Originally published on Wed December 11, 2013 7:30 am

Transcript

AUDIE CORNISH, HOST:

At NPR Music, they're wrapping up the year the best way they know how, with their hotly contested list of their 50 favorite albums of 2013. Now, all this week, we'll get a peak of that list from our in-house experts, including NPR Music writer and editor Stephen Thompson, whose beat is the ever amorphous indie pop, which - Stephen, what exactly is that these days?

STEPHEN THOMPSON, BYLINE: I have absolutely no idea. It used to mean accessible but unpopular.

CORNISH: OK. So...

(LAUGHTER)

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Around the Nation
11:29 am
Tue December 10, 2013

Texas Ice Storm Plus Sand, Traffic Equals 'Cobblestone Ice'

Cobblestone ice has made travel downright dangerous. Over the weekend, Ross Hailey of the Fort Worth Star-Telegram captured this truck driving over cobblestone ice in Haltom City.
Ross Hailey Star-Telegram via KERA

Originally published on Wed December 11, 2013 7:30 am

The ice storm that's blanketed North Texas streets and highways has spawned a new name: cobblestone ice.

Cobblestone ice — sounds poetic, doesn't it?

Not if you've had to drive through it.

So what is it?

Ryan LaFontaine of the Texas Department of Transportation says cobblestone ice is a combination of ice accumulation and sand laid down by TxDOT and city trucks — which traffic compresses together to form a cobblestone-type surface, a thick layer of frozen ruts and potholes. In some places, it's several inches deep.

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Latin America
11:29 am
Tue December 10, 2013

Ex-Brazilian President Kubitschek Was Murdered, Commission Says

Originally published on Wed December 11, 2013 7:30 am

Transcript

MELISSA BLOCK, HOST:

A probe into the death of one of Brazil's most celebrated presidents has determined he was murdered. It was thought that the former leader died in a 1976 car crash but an investigation has found he was assassinated by the military junta that once ruled the country. NPR's Lourdes Garcia-Navarro reports that the revelation is renewing calls for Brazil's amnesty law to be revised so that the killers can face justice.

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The Two-Way
11:08 am
Tue December 10, 2013

Will A Handshake Lead To Better U.S.-Cuba Relations?

In this image from TV, President Obama shakes hands with Cuban President Raul Castro at the memorial service for former South African President Nelson Mandela in Johannesburg on Tuesday.
AP

Originally published on Tue December 10, 2013 2:00 pm

In everyday life, a handshake is rather ordinary. But when President Obama shook hands Tuesday with Cuban leader Raul Castro at a memorial service for the late South African President Nelson Mandela, this was how it was described:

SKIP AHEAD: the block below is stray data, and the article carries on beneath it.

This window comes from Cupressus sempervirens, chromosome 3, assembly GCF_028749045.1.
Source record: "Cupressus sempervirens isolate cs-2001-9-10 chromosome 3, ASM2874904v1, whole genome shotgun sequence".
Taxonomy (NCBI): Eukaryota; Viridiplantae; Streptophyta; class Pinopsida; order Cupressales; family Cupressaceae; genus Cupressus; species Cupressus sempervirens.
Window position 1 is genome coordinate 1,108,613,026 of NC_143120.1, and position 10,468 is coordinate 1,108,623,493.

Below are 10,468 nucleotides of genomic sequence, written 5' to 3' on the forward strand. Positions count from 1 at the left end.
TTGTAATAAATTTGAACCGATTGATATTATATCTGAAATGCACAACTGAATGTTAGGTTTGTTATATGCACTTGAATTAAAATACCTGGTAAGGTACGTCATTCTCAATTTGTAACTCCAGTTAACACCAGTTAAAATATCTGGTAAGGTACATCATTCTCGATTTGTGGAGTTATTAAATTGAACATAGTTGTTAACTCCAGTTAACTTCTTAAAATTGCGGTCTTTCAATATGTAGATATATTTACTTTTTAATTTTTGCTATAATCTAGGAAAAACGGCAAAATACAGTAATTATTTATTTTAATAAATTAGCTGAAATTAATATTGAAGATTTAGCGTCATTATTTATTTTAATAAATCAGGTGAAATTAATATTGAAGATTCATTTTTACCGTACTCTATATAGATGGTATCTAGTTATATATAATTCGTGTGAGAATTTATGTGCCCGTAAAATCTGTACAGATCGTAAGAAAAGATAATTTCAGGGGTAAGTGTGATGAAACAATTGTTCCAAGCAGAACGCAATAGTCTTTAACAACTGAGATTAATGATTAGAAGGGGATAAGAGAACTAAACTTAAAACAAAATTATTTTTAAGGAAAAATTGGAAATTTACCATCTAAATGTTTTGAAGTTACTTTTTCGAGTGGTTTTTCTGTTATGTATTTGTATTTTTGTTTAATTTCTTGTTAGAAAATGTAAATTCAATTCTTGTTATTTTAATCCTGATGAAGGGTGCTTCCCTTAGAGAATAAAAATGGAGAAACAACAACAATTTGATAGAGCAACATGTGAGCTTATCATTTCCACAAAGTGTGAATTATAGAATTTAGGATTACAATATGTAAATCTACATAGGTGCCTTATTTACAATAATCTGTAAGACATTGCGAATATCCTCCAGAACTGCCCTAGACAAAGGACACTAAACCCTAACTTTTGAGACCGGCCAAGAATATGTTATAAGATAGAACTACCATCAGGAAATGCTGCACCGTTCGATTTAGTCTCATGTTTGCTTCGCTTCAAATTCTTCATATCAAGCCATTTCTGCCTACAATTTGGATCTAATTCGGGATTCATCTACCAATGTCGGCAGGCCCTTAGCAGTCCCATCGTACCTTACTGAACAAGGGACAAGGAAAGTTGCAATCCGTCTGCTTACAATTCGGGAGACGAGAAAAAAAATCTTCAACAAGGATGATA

-- "a simple gesture that signaled possible thawing between the leaders of the two Cold War foes"

-- "an unprecedented gesture"

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Business
11:04 am
Tue December 10, 2013

GM Gives A Woman The Keys To Drive Its Future

Mary Barra speaks at the North American International Auto Show in Detroit earlier this year. General Motors has picked her to lead the company.
Rebecca Cook Reuters/Landov

Originally published on Tue December 10, 2013 12:29 pm

She's not the first woman to head a global corporation.

Ginni Rometty runs IBM, and Indra Nooyi heads PepsiCo. Don't forget Ursula Burns at Xerox and Meg Whitman at Hewlett-Packard. There's Marissa Mayer at Yahoo.

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The Two-Way
10:53 am
Tue December 10, 2013

WATCH: Goats Escape Avalanche

Originally published on Wed December 11, 2013 1:08 am

Gawker brings us this video posted on Monday of a herd of chamois goats that make a seemingly miraculous escape from an avalanche on an Alpine mountain face. It occurs in the Rhone-Alpes near Pralognan-la-Vanoise, not far from the border between France and Italy.

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Shots - Health News
10:52 am
Tue December 10, 2013

Despite Big Market In Florida, Obamacare Is A Hard Sell

Enroll America outreach workers talk to congregants at the Mt. Calvary Church in Jacksonville, Fla.
Eric Whitney

Originally published on Fri December 13, 2013 9:39 am

Getting people to sign up for health insurance under the Affordable Care Act remains an uphill battle in much of Florida.

Politicians in the state erected roadblocks to the law from the beginning — from joining in the 2010 lawsuit to thwart the law to placing restrictions on what insurance helpers called navigators can tell people seeking advice.

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Code Switch
10:33 am
Tue December 10, 2013

In A Small Missouri Town, Immigrants Turn To Schools For Help

Abbie Fentress Swanson Harvest Public Media

Originally published on Wed December 11, 2013 7:30 am

This story comes to us from Harvest Public Media, a public radio reporting project that focuses on agriculture and food production issues. You can see more photos and hear more audio from the series here. Wednesday, we'll have a story from a meatpacking plant in Garden City, Kan., which takes a proactive stance toward its newest immigrants.